Sketched September 10, 2003 from the our downtown San Rafael public observing session in Marin county, CA at midnight pacific DST (daylight savings time) or 07:00 UT September 11. Seeing excellent, transparency LM 3.0, full moon and streetlights nearby. We also showed Mars and moon to 100 people on the sidewalk during a 3 hour sidewalk astronomy session.
|Date: 09/11/03 Lat 37N, Long 122W, elev. 200 feet||Sketch Time (UT): 7:00, (local time): midnight DST|
|Central Meridian: 307°||Filters: none|
|Instruments: 12.5-inch f/5.75 Litebox traveldob reflector, plus f/9 AP180EDT refractor.||Distance from earth 0.39 AU, 58.5m km, 36.3m miles|
|Magnification: (9mm) 202x and (10mm's) 160x Radian+barlow in AP180EDT for this sketch||Transp. 3/6, Seeing 10/10, Antoniadi (I-V): I|
|Apparent Size: 24.01"||Magnitude: -2.7|
Details about the sketch: I used my f/5.75 12.5-inch Litebox reflector, 9 Nagler for 202x plus our f/9 AP180EDT refractor, binoviewer and both 10mm Radian (160x) and binoviewer, Barcon barlow and 16mm ZAO eyepieces (300X) for this sketch. Sketched on the sidewalk plaza in town under the glow of streetlights, and in-between eyepiece viewers who wanted a look at Mars.
Details about Mars: Diameter 24.01 arc seconds (Jupiter is about 30 -50 arc seconds in diameter depending on its distance from earth). Central Meridian 307 - the imaginary line passing through the planetary poles of rotation and bisecting the planetary disk, and is used to determine the longitude during an observing session.
The terminator....is BACK! No, not THAT terminator, but where daylight ends and evening begins on Mars. The terminator is now on the right and the planet is rotating left to right. In my sketches, the planet rotates Martian east to Martian west to match most other images and sketches. The features rotate from left to right, but due to a stroboscopic effect - earth and Mars' rotations are different by less than an hour each day so it actually seems like the features are rotating on the opposite direction. It is just like if a tire wheel is rotating just a little slower than the frame rate in which you are taking a picture and it appears to rotate backwards because the wheel will not quite be making a full rotation for each snap shot. So if you look at Mars at exactly the same time each night, it will appear to rotate backwards. Anyway, now the terminator is on the other side of the disk as we have passed opposition and Mars' phase is 99%.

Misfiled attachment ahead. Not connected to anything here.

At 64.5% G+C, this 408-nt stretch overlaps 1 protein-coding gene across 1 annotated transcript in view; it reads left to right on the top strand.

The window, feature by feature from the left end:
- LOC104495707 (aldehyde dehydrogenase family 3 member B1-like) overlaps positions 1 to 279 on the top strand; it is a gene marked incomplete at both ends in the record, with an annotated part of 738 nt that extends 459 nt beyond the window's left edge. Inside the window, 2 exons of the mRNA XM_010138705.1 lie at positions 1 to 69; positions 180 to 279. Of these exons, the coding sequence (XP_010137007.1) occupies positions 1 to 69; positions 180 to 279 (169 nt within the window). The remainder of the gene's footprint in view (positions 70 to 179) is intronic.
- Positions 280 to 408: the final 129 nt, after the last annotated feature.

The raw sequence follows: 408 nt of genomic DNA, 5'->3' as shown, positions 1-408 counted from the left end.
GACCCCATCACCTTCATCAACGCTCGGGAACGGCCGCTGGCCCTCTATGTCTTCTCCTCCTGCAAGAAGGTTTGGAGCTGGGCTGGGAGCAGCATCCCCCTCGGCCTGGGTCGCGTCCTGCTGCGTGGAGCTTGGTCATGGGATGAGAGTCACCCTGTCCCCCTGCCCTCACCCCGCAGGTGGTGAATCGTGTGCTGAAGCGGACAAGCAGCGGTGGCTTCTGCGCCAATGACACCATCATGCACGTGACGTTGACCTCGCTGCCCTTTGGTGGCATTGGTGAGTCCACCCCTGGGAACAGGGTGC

Syrtis Major is the prominent angular feature pointing toward the north pole of the planet. To the left (east) is a lighter area called Syria. Between Syrtis Major and the shrinking south polar cap is the large oval impact crater basin called Hellas. The basin of Hellas showed evidence of another dust storm to me last night. Parts of the basin (the more southerly section closest to the ice cap) appeared darker than the more northerly area closer to Syrtis Major which appeared lighter. In the course of an hour of an observing session, the dust is not capable of shifting accross an area larger than the USA. But people have reported seeing changes in this area occurring in under an hour. I personally think it is the atmospheric seeing conditions that are changin', rather than a mighty wind blowin', blowin' dust on Mars (in an hour, I mean). To me the shape of Hellas - usually more oval, was more round during this observing session. Frequent observations will tell us if another big dust storm is brewing.
White Oaks Home | Sketches Index | Mars 2003 Index | Back | Next